channels of communication to South Korea. The visit to South Korea
by nonpartisan Diet members is a good option." However, a view still
remains that the move will become an encircling net of Ozawa in the
presidential election.

Hatoyama along with former LDP Secretary General Taro Aso
participated in a nonpartisan group to aim at computerization of
administrative procedure drew attention. His participation drew
attention. In a press conference on Feb. 8, Hatoyama said: "Joint
activities by ruling and opposition members tend to prompt all sorts
of conjectures. However, there is no concern about (the visit to
South Korea). We will take over the reins of government under the
leadership of President Ozawa." He, meanwhile, showed understanding
toward the idea of fielding candidates against Ozawa in the
presidential race, saying: "I think conducting a leadership race is
a necessary process."

DPJ lawmakers close to Ozawa are frustrated with words and actions
by Hatoyama and other members. One lawmaker said: "It is desirable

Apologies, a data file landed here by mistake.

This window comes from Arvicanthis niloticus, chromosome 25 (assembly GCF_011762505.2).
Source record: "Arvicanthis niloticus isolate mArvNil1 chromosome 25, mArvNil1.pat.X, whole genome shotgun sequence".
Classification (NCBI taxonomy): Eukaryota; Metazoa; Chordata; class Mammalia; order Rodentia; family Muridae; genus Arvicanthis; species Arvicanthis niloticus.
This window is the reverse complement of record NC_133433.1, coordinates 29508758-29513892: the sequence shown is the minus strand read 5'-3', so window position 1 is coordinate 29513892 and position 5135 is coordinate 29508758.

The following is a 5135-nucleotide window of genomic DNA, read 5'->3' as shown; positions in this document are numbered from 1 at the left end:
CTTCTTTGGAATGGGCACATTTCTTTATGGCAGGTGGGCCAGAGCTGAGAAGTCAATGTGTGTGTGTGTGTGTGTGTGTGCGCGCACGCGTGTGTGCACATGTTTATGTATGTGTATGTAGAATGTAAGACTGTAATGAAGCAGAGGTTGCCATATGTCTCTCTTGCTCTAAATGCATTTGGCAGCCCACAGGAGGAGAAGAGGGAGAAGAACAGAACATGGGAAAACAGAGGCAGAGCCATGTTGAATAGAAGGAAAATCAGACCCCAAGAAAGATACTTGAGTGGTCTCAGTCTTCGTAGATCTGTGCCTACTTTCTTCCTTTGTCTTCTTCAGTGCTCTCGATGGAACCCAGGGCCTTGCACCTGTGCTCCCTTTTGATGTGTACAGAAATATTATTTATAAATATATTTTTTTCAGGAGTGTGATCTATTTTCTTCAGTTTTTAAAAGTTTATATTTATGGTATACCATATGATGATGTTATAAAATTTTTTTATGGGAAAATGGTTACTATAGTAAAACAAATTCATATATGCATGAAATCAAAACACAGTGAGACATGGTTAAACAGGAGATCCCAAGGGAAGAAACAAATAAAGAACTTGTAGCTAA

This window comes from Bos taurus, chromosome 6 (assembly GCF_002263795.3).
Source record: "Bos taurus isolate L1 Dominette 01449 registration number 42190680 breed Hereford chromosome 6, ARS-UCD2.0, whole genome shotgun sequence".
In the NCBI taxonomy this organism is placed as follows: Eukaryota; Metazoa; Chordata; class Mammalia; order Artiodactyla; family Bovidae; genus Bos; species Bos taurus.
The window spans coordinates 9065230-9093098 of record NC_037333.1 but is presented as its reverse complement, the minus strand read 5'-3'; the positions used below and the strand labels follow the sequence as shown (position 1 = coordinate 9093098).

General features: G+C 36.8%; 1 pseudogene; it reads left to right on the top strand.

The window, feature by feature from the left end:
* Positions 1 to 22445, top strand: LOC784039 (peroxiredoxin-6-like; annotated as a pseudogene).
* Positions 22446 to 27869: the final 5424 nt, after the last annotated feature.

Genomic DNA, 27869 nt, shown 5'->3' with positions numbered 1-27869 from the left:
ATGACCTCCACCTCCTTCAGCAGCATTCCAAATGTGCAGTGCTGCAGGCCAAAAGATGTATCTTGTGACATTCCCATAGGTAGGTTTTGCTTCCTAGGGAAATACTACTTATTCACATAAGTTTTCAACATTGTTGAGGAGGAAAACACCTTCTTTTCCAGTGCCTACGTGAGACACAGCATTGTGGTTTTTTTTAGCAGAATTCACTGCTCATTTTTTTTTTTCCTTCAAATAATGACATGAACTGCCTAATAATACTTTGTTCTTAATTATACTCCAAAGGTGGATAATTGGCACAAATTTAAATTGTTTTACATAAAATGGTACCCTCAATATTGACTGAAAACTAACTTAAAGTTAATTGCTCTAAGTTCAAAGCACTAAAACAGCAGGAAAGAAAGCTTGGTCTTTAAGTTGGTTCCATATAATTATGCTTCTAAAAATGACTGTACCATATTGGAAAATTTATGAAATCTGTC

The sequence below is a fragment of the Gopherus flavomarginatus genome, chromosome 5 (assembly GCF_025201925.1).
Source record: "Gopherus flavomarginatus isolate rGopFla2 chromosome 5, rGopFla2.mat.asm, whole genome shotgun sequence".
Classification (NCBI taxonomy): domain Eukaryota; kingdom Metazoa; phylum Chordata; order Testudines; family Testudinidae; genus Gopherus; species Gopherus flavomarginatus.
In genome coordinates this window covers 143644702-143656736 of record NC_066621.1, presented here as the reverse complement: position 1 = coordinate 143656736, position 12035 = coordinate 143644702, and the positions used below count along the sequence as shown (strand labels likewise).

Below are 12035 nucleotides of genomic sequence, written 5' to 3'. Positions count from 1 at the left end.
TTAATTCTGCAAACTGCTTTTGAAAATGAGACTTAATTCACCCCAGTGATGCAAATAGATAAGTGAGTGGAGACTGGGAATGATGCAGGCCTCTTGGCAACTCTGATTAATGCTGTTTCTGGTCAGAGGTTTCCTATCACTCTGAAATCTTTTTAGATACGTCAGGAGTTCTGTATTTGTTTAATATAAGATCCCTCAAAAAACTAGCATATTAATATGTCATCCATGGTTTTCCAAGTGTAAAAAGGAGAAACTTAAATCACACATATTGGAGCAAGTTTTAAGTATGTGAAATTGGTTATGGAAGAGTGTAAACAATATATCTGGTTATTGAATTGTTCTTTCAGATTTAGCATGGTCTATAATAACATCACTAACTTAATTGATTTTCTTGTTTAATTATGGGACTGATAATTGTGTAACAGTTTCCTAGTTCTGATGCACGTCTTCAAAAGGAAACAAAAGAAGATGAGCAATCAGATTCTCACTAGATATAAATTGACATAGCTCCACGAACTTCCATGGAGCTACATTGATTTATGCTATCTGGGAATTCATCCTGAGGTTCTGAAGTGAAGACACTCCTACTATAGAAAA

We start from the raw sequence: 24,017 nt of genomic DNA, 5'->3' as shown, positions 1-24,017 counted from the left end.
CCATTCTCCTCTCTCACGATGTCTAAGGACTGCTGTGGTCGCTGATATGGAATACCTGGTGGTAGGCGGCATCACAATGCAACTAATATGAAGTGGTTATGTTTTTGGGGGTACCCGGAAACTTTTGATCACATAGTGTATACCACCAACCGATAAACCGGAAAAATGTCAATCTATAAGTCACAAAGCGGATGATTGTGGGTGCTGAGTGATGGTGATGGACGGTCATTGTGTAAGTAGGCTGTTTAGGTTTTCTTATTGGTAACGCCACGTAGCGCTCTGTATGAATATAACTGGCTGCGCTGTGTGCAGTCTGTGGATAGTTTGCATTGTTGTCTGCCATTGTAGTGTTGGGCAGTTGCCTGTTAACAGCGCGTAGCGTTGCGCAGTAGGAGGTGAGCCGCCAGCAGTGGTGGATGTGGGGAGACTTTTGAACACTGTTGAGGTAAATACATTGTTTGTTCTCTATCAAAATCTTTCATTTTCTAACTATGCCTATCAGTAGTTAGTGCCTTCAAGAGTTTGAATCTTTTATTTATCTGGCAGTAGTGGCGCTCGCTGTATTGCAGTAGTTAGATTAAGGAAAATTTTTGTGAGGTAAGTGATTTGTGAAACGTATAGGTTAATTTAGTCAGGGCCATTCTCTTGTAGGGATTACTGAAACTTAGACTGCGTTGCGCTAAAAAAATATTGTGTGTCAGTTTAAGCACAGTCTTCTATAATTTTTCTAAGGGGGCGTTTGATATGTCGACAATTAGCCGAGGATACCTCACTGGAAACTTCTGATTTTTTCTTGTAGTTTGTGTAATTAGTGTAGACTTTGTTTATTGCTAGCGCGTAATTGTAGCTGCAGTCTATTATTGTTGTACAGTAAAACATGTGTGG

that Ozawa will be reelected without going through an election. But
there are more factors in the party that worry us than outside the

(7) Difficulty expected in determining plan on new entity tasked
with supervising consumer affairs policies due to protest from
government agencies

MAINICHI (Page 2) (Excerpts)
February 13, 2008

The government's Council for Promoting Consumer Policy was launched
yesterday, in accordance with Prime Minister Yasuo Fukuda's goal of
unifying consumer administrative functions. The panel was
established earlier than initially scheduled in the aftermath of the
recent food-poisoning outbreak involving Chinese-made frozen
dumplings. Various plans regarding a new entity tasked with
supervising consumer affairs policy are already on the table, and
each has good and bad points. It will not be easy to pick one from
among them. In the Chinese food-poisoning case, the government was
slow to take countermeasures. Mapping out measures to prevent a slow
response is another task for the panel. But government agencies
involved in the plan are expected to put up resistance, so the panel
may fail to produce actual results.

"Looking at all of you, I feel that a good result has already been
made," the prime minister said in the first meeting of the council
yesterday. The prime minister indicated his confidence in his
personnel selection for the panel.

TOKYO 00000385 009 OF 009

Consumer administrative functions are now split among 10 government
agencies, including the Cabinet Office, the Ministry of Health,
Labor and Welfare (MHLW), and the Ministry of Agriculture, Forestry
and Fisheries. Relevant laws, such as the Food Sanitation Law and
the JAS Law, are under the jurisdiction of different government